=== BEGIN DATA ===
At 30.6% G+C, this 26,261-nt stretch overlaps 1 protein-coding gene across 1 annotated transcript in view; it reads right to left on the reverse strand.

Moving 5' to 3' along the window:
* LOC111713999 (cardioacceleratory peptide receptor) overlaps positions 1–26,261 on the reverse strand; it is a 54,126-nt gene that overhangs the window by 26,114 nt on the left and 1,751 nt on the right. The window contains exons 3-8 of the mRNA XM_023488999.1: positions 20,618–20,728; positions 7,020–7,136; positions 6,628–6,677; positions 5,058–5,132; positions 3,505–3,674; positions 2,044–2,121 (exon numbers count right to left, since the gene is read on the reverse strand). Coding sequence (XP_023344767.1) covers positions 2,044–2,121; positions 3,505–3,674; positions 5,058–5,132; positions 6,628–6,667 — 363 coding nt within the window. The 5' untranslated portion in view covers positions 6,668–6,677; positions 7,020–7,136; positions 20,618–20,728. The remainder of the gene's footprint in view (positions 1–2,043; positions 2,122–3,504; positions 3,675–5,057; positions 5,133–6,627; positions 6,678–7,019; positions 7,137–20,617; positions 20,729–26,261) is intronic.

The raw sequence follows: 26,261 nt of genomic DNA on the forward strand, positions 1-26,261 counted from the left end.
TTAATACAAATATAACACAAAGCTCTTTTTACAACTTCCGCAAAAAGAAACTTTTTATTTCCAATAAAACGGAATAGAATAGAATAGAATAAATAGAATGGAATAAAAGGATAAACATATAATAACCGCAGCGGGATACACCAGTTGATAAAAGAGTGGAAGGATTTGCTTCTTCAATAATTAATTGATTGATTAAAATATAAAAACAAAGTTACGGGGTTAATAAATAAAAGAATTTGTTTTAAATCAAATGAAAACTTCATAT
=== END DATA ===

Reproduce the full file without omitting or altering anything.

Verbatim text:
At 30.6% G+C, this 26,261-nt stretch overlaps 1 protein-coding gene across 1 annotated transcript in view; it reads right to left on the reverse strand.

Moving 5' to 3' along the window:
* LOC111713999 (cardioacceleratory peptide receptor) overlaps positions 1–26,261 on the reverse strand; it is a 54,126-nt gene that overhangs the window by 26,114 nt on the left and 1,751 nt on the right. The window contains exons 3-8 of the mRNA XM_023488999.1: positions 20,618–20,728; positions 7,020–7,136; positions 6,628–6,677; positions 5,058–5,132; positions 3,505–3,674; positions 2,044–2,121 (exon numbers count right to left, since the gene is read on the reverse strand). Coding sequence (XP_023344767.1) covers positions 2,044–2,121; positions 3,505–3,674; positions 5,058–5,132; positions 6,628–6,667 — 363 coding nt within the window. The 5' untranslated portion in view covers positions 6,668–6,677; positions 7,020–7,136; positions 20,618–20,728. The remainder of the gene's footprint in view (positions 1–2,043; positions 2,122–3,504; positions 3,675–5,057; positions 5,133–6,627; positions 6,678–7,019; positions 7,137–20,617; positions 20,729–26,261) is intronic.

The raw sequence follows: 26,261 nt of genomic DNA on the forward strand, positions 1-26,261 counted from the left end.
TTAATACAAATATAACACAAAGCTCTTTTTACAACTTCCGCAAAAAGAAACTTTTTATTTCCAATAAAACGGAATAGAATAGAATAGAATAAATAGAATGGAATAAAAGGATAAACATATAATAACCGCAGCGGGATACACCAGTTGATAAAAGAGTGGAAGGATTTGCTTCTTCAATAATTAATTGATTGATTAAAATATAAAAACAAAGTTACGGGGTTAATAAATAAAAGAATTTGTTTTAAATCAAATGAAAACTTCATAT